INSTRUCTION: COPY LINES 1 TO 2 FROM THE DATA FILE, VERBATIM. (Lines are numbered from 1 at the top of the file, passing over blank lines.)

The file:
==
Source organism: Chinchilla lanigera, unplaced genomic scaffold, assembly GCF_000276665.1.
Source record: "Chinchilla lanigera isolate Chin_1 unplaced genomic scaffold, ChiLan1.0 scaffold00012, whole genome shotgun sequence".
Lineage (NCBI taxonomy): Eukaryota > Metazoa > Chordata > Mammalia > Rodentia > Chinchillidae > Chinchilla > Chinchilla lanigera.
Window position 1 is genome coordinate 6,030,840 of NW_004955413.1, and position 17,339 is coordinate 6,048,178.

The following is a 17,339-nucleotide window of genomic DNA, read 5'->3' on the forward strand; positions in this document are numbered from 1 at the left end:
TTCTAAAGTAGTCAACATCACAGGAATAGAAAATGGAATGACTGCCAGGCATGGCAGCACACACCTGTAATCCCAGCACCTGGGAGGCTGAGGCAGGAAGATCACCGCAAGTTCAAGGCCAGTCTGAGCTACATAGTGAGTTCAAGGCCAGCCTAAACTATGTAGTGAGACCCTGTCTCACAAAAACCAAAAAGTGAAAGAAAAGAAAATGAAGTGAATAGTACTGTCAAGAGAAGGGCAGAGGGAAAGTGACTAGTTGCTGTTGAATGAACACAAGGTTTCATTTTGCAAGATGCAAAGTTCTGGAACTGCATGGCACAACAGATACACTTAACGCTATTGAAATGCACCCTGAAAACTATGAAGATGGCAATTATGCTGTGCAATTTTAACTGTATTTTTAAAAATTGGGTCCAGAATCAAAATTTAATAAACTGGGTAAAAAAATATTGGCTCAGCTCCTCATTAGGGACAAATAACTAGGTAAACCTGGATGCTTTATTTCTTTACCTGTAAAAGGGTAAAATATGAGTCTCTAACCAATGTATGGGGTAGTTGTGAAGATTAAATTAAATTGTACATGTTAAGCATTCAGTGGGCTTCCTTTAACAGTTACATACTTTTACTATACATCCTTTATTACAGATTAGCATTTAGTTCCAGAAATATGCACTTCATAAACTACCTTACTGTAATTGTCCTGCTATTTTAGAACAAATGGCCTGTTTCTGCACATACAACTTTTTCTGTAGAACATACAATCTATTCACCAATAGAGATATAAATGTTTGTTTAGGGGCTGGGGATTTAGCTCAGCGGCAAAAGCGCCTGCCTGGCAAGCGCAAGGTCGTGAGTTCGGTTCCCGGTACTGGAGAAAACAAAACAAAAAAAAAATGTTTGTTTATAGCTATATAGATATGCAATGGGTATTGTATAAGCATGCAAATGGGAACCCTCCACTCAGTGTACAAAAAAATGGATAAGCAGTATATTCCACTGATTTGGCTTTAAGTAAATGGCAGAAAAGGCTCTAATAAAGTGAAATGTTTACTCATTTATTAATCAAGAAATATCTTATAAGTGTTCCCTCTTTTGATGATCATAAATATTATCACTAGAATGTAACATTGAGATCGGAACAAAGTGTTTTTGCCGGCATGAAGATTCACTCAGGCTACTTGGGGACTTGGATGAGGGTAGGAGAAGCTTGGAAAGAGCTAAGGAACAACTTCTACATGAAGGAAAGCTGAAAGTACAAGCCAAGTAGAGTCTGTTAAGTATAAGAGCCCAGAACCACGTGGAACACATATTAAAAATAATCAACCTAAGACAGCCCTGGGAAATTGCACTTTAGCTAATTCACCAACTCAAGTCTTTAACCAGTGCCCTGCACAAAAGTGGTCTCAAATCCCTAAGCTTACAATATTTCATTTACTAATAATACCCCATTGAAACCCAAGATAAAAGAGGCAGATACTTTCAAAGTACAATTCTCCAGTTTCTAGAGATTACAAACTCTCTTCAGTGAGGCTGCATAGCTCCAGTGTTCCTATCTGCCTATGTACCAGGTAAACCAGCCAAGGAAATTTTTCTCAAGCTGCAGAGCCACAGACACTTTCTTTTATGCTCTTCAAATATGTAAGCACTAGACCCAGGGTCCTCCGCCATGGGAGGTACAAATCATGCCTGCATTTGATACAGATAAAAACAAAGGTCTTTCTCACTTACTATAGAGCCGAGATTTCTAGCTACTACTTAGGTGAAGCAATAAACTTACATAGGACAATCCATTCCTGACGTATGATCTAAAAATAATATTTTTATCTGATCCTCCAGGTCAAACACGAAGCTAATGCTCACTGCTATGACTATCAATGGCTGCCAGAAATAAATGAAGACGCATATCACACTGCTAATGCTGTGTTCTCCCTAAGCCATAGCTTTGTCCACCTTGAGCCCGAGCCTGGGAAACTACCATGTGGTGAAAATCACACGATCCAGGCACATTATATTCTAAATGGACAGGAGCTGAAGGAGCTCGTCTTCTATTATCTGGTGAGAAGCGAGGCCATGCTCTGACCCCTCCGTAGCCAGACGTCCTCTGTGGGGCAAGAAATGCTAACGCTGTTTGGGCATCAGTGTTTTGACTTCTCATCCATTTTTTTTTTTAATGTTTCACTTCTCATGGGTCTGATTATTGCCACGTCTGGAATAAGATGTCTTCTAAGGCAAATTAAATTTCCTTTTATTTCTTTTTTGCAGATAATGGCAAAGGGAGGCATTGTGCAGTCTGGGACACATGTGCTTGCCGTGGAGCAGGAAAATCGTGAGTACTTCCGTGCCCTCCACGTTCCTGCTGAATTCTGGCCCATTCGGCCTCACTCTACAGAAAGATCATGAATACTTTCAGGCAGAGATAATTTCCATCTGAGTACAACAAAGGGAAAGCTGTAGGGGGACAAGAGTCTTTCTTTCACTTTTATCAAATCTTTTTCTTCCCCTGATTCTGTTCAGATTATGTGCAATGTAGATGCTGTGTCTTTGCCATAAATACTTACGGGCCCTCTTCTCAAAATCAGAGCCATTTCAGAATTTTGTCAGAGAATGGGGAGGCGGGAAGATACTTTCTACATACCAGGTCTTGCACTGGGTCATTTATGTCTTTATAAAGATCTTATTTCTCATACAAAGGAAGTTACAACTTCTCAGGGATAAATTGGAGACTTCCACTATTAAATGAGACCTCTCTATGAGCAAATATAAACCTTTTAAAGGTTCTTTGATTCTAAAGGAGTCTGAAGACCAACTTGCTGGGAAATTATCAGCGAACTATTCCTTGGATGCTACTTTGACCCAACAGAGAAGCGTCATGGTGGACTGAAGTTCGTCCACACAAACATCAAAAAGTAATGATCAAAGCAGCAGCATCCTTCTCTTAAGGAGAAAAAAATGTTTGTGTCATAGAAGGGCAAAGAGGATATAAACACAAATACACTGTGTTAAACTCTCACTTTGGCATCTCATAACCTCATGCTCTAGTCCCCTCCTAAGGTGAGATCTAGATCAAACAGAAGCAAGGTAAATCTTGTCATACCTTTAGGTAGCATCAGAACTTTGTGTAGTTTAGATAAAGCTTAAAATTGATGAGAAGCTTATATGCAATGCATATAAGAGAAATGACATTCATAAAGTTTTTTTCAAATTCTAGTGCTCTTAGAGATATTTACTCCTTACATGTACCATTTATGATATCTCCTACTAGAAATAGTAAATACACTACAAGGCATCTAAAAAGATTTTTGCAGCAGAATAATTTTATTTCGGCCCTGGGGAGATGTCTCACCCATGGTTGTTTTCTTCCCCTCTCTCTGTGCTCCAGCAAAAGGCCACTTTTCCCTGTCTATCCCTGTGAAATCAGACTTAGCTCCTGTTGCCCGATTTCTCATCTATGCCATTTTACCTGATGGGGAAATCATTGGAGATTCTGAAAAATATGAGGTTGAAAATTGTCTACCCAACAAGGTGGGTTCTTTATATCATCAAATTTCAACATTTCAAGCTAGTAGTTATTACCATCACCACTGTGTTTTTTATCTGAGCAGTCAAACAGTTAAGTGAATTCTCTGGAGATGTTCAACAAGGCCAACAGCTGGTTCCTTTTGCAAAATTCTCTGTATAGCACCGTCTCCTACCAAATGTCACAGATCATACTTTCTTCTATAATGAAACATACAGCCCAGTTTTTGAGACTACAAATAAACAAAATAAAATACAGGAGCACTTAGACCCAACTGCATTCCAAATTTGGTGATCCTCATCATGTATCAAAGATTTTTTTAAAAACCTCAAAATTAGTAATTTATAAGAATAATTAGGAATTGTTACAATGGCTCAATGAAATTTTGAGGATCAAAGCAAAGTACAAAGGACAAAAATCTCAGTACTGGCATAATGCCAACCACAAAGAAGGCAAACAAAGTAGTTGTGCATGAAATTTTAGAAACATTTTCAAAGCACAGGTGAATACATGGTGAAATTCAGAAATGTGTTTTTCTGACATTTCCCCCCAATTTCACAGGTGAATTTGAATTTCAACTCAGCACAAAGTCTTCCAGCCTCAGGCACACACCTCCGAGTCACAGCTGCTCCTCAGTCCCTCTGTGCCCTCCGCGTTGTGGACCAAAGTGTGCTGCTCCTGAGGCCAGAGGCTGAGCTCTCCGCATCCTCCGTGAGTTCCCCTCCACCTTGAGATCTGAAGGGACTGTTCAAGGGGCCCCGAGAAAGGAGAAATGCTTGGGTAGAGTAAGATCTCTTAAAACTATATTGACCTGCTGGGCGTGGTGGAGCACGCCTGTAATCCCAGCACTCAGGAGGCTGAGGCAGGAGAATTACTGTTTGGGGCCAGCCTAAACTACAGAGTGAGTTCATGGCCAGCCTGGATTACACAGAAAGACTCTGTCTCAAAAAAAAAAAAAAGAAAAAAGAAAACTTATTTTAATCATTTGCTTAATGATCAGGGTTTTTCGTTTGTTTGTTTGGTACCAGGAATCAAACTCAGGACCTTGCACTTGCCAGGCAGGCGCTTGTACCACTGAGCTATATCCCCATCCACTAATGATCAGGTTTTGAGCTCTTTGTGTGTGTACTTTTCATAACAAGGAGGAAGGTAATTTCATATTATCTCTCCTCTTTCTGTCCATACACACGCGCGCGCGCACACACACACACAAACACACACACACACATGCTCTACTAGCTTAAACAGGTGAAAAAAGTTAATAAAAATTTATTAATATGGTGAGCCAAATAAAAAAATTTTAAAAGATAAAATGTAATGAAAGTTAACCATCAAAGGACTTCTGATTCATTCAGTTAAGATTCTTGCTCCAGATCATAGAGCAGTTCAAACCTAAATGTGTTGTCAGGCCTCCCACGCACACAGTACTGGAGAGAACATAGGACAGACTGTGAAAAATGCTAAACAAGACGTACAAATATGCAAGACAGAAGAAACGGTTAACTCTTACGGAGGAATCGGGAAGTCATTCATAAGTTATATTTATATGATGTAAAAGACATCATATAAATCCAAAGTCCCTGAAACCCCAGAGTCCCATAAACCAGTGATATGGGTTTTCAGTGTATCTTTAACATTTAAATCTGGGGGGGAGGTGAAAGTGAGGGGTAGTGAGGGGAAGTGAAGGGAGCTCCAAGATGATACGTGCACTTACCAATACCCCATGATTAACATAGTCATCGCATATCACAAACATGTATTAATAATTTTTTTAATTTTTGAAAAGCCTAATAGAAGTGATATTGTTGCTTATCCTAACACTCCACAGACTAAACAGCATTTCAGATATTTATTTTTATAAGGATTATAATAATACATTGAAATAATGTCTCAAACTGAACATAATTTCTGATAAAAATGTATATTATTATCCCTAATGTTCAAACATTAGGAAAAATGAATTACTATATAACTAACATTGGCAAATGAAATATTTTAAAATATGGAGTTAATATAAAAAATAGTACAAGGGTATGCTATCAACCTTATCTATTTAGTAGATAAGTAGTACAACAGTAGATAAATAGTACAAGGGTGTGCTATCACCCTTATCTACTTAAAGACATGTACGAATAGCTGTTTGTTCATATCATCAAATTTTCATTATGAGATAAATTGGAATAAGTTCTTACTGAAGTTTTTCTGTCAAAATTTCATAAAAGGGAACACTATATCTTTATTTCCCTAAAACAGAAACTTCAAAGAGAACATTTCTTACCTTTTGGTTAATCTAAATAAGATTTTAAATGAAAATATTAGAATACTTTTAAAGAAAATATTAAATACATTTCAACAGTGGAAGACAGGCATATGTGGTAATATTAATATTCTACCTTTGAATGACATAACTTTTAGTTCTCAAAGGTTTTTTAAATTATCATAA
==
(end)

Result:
Source organism: Chinchilla lanigera, unplaced genomic scaffold, assembly GCF_000276665.1.
Source record: "Chinchilla lanigera isolate Chin_1 unplaced genomic scaffold, ChiLan1.0 scaffold00012, whole genome shotgun sequence".